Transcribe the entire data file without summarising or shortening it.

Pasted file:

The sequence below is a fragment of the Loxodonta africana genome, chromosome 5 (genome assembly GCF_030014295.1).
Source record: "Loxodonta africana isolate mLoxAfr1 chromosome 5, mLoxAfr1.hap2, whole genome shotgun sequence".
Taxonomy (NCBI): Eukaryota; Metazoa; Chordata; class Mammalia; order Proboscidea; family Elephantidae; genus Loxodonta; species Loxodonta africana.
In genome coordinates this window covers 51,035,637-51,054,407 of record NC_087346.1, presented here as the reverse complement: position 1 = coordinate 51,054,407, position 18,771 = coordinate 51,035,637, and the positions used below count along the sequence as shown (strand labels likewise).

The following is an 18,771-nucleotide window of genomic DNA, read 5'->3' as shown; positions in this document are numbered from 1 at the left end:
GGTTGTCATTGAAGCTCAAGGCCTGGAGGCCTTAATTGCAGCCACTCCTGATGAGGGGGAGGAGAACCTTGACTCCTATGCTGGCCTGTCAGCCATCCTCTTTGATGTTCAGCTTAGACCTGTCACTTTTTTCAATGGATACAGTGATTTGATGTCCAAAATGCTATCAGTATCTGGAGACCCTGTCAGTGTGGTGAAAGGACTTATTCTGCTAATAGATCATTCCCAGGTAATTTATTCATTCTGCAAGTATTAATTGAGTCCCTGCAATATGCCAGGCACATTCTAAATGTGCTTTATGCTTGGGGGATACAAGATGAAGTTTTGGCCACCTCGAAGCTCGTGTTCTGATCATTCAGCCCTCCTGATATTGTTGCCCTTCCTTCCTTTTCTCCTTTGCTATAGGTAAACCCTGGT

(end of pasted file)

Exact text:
The sequence below is a fragment of the Loxodonta africana genome, chromosome 5 (genome assembly GCF_030014295.1).
Source record: "Loxodonta africana isolate mLoxAfr1 chromosome 5, mLoxAfr1.hap2, whole genome shotgun sequence".
Taxonomy (NCBI): Eukaryota; Metazoa; Chordata; class Mammalia; order Proboscidea; family Elephantidae; genus Loxodonta; species Loxodonta africana.
In genome coordinates this window covers 51,035,637-51,054,407 of record NC_087346.1, presented here as the reverse complement: position 1 = coordinate 51,054,407, position 18,771 = coordinate 51,035,637, and the positions used below count along the sequence as shown (strand labels likewise).

The following is an 18,771-nucleotide window of genomic DNA, read 5'->3' as shown; positions in this document are numbered from 1 at the left end:
GGTTGTCATTGAAGCTCAAGGCCTGGAGGCCTTAATTGCAGCCACTCCTGATGAGGGGGAGGAGAACCTTGACTCCTATGCTGGCCTGTCAGCCATCCTCTTTGATGTTCAGCTTAGACCTGTCACTTTTTTCAATGGATACAGTGATTTGATGTCCAAAATGCTATCAGTATCTGGAGACCCTGTCAGTGTGGTGAAAGGACTTATTCTGCTAATAGATCATTCCCAGGTAATTTATTCATTCTGCAAGTATTAATTGAGTCCCTGCAATATGCCAGGCACATTCTAAATGTGCTTTATGCTTGGGGGATACAAGATGAAGTTTTGGCCACCTCGAAGCTCGTGTTCTGATCATTCAGCCCTCCTGATATTGTTGCCCTTCCTTCCTTTTCTCCTTTGCTATAGGTAAACCCTGGT